Colleges and universities are expressing concern about a few short paragraphs intended to crack down on illegal file-sharing tucked into an 800-page bill overhauling the 1965 Higher Education Act.

The U.S. House of Representatives passed the piece of legislation by an overwhelming margin last week despite protests from higher education lobby groups about the provision, which calls for colleges participating in federal student aid programs to develop plans to deter illegal file-sharing and provide legal alternatives.

University officials said it’s too early to speculate about what policy adjustments the University would have to make if the bill passes with the provision, but the University already provides some of the services required in the legislation.

Mark Luker, vice president of Educause, a nonprofit group focused on technology use in higher education, said the provision will create “severe problems” for colleges.

“We don’t believe that the federal government should be mandating all 4,000 institutions of higher education to spend money on technologies that do not work very well and still don’t solve the problem,” Luker said.

He said most colleges support requirements to educate students about legal sharing, but oppose being required to develop plans to deter illegal file-sharing.

The Senate’s version of a renewal bill included similar language, but the provision was removed at the request of college and university lobbyists.

Mike Waring, the executive director of federal relations in the University’s Capitol Hill office, said University officials hope that the provision will be removed during joint conferences between the House and Senate. He said the University doesn’t need pressure from the government to crack down on illegal file-sharing.

“We’re seeing that there are lots of ways we need to address this problem which we’re doing,” Waring said. “We’re educating students, we’re enforcing the law when we find out students have violated the law, we’ve offered them alternatives and we continue to explore with the industry if there is a technological answer to this problem.”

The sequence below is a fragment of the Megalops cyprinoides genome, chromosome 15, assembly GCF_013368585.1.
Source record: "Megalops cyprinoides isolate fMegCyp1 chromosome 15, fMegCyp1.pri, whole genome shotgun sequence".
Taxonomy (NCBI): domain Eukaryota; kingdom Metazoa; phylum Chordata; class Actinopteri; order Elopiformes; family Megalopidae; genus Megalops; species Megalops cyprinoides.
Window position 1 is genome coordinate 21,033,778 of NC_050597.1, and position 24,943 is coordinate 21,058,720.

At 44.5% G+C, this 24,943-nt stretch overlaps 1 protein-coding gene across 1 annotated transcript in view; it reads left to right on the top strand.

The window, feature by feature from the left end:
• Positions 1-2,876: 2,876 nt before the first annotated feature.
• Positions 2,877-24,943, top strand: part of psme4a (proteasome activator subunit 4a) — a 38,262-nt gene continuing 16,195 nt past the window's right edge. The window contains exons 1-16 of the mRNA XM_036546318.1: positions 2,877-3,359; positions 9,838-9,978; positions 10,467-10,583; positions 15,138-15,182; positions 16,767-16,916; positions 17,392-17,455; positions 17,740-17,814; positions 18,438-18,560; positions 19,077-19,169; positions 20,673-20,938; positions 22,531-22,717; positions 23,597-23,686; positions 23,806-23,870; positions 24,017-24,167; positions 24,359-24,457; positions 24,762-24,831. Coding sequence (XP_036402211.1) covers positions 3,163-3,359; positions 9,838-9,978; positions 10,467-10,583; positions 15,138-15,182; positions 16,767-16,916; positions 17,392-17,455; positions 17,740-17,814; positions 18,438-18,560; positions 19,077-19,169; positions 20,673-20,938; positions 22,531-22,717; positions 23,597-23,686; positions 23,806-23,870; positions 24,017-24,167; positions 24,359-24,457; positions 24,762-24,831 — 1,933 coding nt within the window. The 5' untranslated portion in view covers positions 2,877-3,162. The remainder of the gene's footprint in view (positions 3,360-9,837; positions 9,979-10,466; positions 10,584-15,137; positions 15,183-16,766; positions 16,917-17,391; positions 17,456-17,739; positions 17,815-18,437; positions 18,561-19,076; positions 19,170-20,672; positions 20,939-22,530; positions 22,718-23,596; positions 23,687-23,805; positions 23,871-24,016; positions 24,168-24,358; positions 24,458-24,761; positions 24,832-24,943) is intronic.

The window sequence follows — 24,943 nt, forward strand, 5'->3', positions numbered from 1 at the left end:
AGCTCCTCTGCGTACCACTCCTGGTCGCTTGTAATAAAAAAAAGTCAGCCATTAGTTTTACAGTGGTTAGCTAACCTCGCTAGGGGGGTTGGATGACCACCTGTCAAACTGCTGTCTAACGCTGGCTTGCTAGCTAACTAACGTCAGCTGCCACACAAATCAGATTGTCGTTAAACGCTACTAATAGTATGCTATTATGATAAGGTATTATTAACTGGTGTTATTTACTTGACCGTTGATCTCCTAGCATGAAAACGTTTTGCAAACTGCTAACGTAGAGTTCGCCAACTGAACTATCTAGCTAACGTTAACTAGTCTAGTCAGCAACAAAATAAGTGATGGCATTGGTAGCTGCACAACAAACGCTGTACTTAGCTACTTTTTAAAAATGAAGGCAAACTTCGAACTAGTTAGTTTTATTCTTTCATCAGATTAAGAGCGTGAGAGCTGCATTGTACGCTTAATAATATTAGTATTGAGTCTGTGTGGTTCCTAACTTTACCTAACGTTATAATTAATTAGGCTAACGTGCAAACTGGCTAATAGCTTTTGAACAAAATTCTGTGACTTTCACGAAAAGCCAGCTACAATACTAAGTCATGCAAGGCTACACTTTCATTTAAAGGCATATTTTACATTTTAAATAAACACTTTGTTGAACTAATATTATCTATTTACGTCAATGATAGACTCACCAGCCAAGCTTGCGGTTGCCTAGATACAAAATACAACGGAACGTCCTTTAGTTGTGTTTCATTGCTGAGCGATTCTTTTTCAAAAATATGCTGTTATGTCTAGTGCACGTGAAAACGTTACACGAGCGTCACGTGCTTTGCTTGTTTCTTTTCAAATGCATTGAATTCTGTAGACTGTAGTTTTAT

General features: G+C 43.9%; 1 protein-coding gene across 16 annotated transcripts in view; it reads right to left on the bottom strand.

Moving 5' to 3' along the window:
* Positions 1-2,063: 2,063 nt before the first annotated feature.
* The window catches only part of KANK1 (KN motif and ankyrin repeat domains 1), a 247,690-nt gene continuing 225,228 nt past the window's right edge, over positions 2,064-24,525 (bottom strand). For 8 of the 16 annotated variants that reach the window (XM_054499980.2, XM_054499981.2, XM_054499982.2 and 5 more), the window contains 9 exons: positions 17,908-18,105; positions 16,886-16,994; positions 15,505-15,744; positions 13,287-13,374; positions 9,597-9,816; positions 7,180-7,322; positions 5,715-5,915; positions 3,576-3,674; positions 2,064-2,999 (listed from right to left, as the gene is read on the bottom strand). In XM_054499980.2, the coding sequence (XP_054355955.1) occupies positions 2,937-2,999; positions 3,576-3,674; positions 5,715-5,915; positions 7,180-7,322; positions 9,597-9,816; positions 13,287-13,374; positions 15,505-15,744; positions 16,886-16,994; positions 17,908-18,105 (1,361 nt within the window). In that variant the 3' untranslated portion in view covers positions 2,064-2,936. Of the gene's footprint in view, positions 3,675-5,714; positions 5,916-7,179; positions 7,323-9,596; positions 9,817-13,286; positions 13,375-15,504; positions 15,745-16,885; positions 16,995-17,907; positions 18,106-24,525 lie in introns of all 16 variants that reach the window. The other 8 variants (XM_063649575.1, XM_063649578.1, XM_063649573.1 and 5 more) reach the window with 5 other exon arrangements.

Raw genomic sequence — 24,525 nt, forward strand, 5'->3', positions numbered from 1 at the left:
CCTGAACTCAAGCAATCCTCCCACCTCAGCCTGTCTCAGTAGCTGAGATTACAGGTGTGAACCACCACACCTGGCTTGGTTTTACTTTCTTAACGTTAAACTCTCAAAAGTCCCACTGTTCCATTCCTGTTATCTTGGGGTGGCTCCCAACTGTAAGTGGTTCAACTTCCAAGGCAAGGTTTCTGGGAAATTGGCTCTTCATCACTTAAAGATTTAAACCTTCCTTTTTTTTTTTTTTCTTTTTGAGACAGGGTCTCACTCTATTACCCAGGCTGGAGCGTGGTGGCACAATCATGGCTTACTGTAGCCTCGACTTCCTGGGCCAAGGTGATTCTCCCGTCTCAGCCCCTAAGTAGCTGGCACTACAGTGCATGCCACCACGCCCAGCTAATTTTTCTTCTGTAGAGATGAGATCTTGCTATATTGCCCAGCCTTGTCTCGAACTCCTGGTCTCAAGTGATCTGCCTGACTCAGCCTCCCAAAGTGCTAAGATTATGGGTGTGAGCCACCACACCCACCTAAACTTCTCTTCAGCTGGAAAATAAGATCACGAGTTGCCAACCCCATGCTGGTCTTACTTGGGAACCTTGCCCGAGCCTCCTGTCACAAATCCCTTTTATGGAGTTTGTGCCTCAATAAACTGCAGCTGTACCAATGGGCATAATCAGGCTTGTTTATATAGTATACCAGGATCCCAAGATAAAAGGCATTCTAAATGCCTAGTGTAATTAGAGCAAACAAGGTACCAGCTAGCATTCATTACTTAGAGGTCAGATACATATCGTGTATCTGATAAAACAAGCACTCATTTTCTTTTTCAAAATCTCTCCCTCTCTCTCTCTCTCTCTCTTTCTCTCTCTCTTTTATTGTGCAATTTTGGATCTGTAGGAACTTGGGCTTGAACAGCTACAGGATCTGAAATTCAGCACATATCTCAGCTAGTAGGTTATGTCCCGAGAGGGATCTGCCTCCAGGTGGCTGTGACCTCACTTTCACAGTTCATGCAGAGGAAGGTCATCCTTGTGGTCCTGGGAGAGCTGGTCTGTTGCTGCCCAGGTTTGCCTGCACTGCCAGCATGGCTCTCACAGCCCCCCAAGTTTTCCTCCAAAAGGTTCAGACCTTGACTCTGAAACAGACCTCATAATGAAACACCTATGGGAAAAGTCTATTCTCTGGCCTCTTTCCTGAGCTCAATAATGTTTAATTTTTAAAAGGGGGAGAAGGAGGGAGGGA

Jack Bernard, the University’s assistant general counsel, who handles legal issues surrounding file-sharing at the University, said education efforts will be more effective in stopping students from sharing media illegally than programs meant to police file-sharing.

Bernard said Congress may be targeting college students based on erroneous statistics. He cited the Motion Picture Association of America’s admission that it reported incorrect statistics on illegal file-sharing among college students. Claiming a data processing error in an original estimate, the MPAA reported that college students were responsible for 44 percent of total revenue lost because of piracy. The association now estimates that figure is about 15 percent. The MPAA used the original estimate to lobby for the provision of the bill.

Bernard said the work done by colleges to address illegal file-sharing makes the provision redundant and burdensome. He said the University already has programs in place that address the two requirements of the provision in the bill.

The University offers students a legal alternative to file-sharing, called Ruckus, that allows college students to legally access music, television shows and movies for free.

About 4,000 of Ruckus’s 1 million registered users are affiliated with the University, according to Chris Lawson, director of corporate development for Ruckus Network.

Both Senate and House versions of the legislation include requirements for colleges to explain to students the consequences of copyright infringement and the school’s policy on illegal file-sharing

The University already posts this information on the Information Technology Central Services website and occasionally sends e-mail notifications to students about penalties for copyright infringement.

In October, University Information Technology Central Services launched a system called BAYU – Be Aware You’re Uploading – that monitors uploading activity on residence hall networks.

If the system detects that a user is uploading files with a peer-to-peer program, it sends an e-mail message to the student within 10 minutes warning them their activity may be illegal. The system does not determine what is being uploaded or access the uploader’s hard drive. Information collected by the program is kept for a week and then destroyed.

Bernard said the program was the first of its kind. Since its launch, University officials have been working with Educause to launch similar programs at other colleges.

ITCS spokesman Alan Levy said the program has reduced the number of files swapped using file-sharing networks on computers in residence hall networks.

Luker said programs designed to restrict file-sharing on campuses are often expensive and ineffective. Students, he said, will be creative and simply find ways around them.

“I think they are good technologies and products, they’re just not ready for prime time, yet,” Luker said.

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